• The pay rate is a set amount and the tax rate (if there is one) should be equal as well.

Again, this is coming from a college student, so these guidelines would probably have as good a chance of surviving court as I have of beating LaRon Landry in an arm wrestling competition. The main point that I am trying to make would be that if paying the players was a thing, the amount received by every player would have to be the same. Another aspect of what makes college football great, is that all the players are all on the same level in terms of competing for a spot at the next level. In college you rarely see players playing without motivation, so you see a lot less of, "oh he’s just playing for the money, he doesn’t care about winning" and other similar critiques. The NFL should be the only entity that pays players more than others, just like a professional job would. Again, this is an issue that I am relatively in the middle on and there is a ton of grey area when it comes to this topic. Do I think my logic on some of these points is flawless, absolutely not. But when you look at how much a University takes in when a team or a player is successful, the players can only look, not touch the money on the table.

Coach Melissa: You make some great points here, Mason, and I like the guidelines you set out for pay for play. It’s fair to take into account the risk of injury, but if you are going to do that, I think it’s fair to bring up the other side as well. Last year, 24 underclassmen that declared early for the draft never heard their name called. The year before? 36 went undrafted through seven rounds (98 declared). Many of these young men saw their football career end suddenly, and were left without a degree or a career path. How are these points related? There is a movement to remove the age/years of service requirement in regards to college athletes entering the draft if they aren't going to be paid. Well, what happens when you allow players to enter the draft at 18, 19… and they don’t get a shot at the next level? Do you put them back in school? If so, how does that affect scholarships? Will universities be required to let them finish their education? If so, what do they get in return the services provided? Obviously, the NCAA and its member institutions make a ton of money off of football, but they give kids opportunities they may not otherwise get - an education, entrance to a school that might not have been accessible otherwise, extra tutoring and guidance assistance, and career networking. For every Leonard Fournette, there’s a Trevone Boykin, who needed five years to develop in to an NFL prospect. For every Marcus Lattimore, there’s a BJ Catalon, who just recently got another chance to pursue his dream after going undrafted. There’s not a spot in the pros for all of these kids, that’s just the numbers game. And unfortunately, there are a lot more people telling these kids they are good enough - hoping to line their own pockets - when they simply aren’t. That’s where the value of a degree comes in to play - and that’s why I believe that that value should be considered when people argue that these players aren’t being compensated enough for playing.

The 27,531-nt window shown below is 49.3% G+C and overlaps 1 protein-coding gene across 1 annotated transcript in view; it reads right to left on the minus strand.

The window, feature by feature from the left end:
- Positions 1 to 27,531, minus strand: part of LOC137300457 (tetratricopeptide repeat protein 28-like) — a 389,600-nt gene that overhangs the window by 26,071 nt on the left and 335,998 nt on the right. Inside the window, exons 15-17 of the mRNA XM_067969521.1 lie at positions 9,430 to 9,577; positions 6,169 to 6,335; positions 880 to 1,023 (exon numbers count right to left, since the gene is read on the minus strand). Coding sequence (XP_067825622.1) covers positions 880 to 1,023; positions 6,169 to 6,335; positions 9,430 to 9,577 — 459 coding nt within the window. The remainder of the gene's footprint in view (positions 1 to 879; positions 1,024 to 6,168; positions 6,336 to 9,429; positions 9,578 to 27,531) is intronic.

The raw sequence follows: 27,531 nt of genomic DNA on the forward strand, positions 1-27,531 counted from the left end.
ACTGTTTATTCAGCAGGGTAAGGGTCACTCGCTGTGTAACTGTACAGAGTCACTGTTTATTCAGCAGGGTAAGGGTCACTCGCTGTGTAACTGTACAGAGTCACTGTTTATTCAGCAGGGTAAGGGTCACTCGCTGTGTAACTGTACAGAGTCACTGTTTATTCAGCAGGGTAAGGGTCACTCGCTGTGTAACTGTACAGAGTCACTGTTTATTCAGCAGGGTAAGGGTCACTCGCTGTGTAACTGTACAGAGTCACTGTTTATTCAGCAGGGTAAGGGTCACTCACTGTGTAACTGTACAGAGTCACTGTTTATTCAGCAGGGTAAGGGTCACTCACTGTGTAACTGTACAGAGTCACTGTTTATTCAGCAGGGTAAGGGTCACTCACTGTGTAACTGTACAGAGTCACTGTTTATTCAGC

Mason Jamboogie: I absolutely agree that players should have to wait 3 years to go to the NFL and play at the next level. Those 3 years allow players to develop their game over time, because no player is ready for the professional football right out of high school, as well as complete ¾ of their degree. NFL careers are so short and a player can always go back to college to finish their degree, albeit without scholarship. But paying for 1 year of college is a lot cheaper than paying for 4. For every Jadeveon Clowney, Julio Jones, and LaDanian Tomlinson there are a thousand kids that won’t be able to make it to the next level. Catalon put in just as much of his time into the team as other players did he not? Did he not sacrifice a lot of his time to be able to deliver on Saturday? Just because he cannot immediately play in the NFL does not mean that he should not be compensated for playing at the collegiate level. The chances of someone being able to make it from college to the NFL is about 1%. Whether that be as the first pick or the last pick in the draft, from there it is absolutely on the player for what happens next. Do I think that B.J. declaring for the draft with one year left was foolish? Absolutely, but who am I to tell him, and for that matter a majority of players, to not go chasing his dream of playing in the NFL. Say Trevone wins the heisman and wins a national championship but does not get drafted. He’s got accolades but does he have a way to support himself from that point on? Instead of getting job experience, or finding internships that will help them secure a future job, outside of professional football, a majority of college players use that time to improve their game. Look at how it has taken Trevone 5 years to get to this level for example. What I am saying is that if all else fails, the players should have something to show for their accomplishments on the Saturdays if they cannot go to the NFL, since they have put so much of their time towards the sport, which is also benefiting the school. This side is absolutely the losing side of the battle and I for one of course think that a degree from a University is priceless. If you gave me the option whether to focus on getting a degree that will last me a lifetime or getting a slim chance to play in the NFL...I take the degree every time.

Players are already given a lot to help them off the field, but what happens when an injury keeps them from being on the field? What do you tell them, "oh sorry, sucks to suck, you can’t play anymore, but hey you have 1 year to turn your grades around, find an internship or 2 and then get a full time job" keeping in mind that a 20 year old’s world was just shattered. My whole argument is based on the idea that student-athletes are treated similarly to regular students, which isn’t exactly the case. I’m also assuming that every player is treated the same, when that is also not true. At a lot of schools, the best players tend to receive a lot better treatment than the 3rd strings, so it is hard to demand that the school give them even more than what they already are. Once again, I AM NEUTRAL WHEN IT COMES TO THIS ARGUMENT, but I hope that you all have at least recognized some of the things that I have pointed out. I don’t think that we will ever see the legal paying of student athletes, and if we do it will not be anytime soon.

Coach Melissa: I will finish with this though - it's clear that the balance of power is in the NCAA's favor, not the students that have done the work to elevate their importance. But, I think the value of the FREE education they are receiving in return has been far understated. Not only the cost of tuition - but the benefits therein. A cost of living stipend should be, in my opinion, a sufficient way to bridge the gap between the athlete's work and the benefit they receive.